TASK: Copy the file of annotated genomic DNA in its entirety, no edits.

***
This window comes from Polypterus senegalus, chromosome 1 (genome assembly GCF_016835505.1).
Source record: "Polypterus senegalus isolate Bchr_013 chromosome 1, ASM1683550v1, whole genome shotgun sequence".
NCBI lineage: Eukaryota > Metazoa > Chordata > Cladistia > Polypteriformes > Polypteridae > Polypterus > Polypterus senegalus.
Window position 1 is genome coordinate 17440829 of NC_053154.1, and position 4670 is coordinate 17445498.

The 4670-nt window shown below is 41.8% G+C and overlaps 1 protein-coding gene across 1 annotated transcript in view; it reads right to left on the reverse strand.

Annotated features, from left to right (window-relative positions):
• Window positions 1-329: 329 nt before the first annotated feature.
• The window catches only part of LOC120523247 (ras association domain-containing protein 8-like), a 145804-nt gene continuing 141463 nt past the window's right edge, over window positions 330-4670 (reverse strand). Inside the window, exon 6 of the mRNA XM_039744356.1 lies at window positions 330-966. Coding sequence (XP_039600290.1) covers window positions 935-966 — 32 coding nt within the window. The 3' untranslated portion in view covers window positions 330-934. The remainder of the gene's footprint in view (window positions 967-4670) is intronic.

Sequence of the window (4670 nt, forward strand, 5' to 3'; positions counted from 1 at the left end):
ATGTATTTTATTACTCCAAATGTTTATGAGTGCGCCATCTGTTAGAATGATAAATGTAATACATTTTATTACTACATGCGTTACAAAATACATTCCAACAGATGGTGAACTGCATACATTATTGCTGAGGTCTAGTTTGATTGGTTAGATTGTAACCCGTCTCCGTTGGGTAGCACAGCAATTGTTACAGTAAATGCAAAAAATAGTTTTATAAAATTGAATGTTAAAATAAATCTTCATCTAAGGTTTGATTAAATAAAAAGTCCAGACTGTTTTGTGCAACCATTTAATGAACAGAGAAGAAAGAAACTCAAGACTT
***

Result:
This window comes from Polypterus senegalus, chromosome 1 (genome assembly GCF_016835505.1).
Source record: "Polypterus senegalus isolate Bchr_013 chromosome 1, ASM1683550v1, whole genome shotgun sequence".
NCBI lineage: Eukaryota > Metazoa > Chordata > Cladistia > Polypteriformes > Polypteridae > Polypterus > Polypterus senegalus.
Window position 1 is genome coordinate 17440829 of NC_053154.1, and position 4670 is coordinate 17445498.

The 4670-nt window shown below is 41.8% G+C and overlaps 1 protein-coding gene across 1 annotated transcript in view; it reads right to left on the reverse strand.

Annotated features, from left to right (window-relative positions):
• Window positions 1-329: 329 nt before the first annotated feature.
• The window catches only part of LOC120523247 (ras association domain-containing protein 8-like), a 145804-nt gene continuing 141463 nt past the window's right edge, over window positions 330-4670 (reverse strand). Inside the window, exon 6 of the mRNA XM_039744356.1 lies at window positions 330-966. Coding sequence (XP_039600290.1) covers window positions 935-966 — 32 coding nt within the window. The 3' untranslated portion in view covers window positions 330-934. The remainder of the gene's footprint in view (window positions 967-4670) is intronic.

Sequence of the window (4670 nt, forward strand, 5' to 3'; positions counted from 1 at the left end):
ATGTATTTTATTACTCCAAATGTTTATGAGTGCGCCATCTGTTAGAATGATAAATGTAATACATTTTATTACTACATGCGTTACAAAATACATTCCAACAGATGGTGAACTGCATACATTATTGCTGAGGTCTAGTTTGATTGGTTAGATTGTAACCCGTCTCCGTTGGGTAGCACAGCAATTGTTACAGTAAATGCAAAAAATAGTTTTATAAAATTGAATGTTAAAATAAATCTTCATCTAAGGTTTGATTAAATAAAAAGTCCAGACTGTTTTGTGCAACCATTTAATGAACAGAGAAGAAAGAAACTCAAGACTT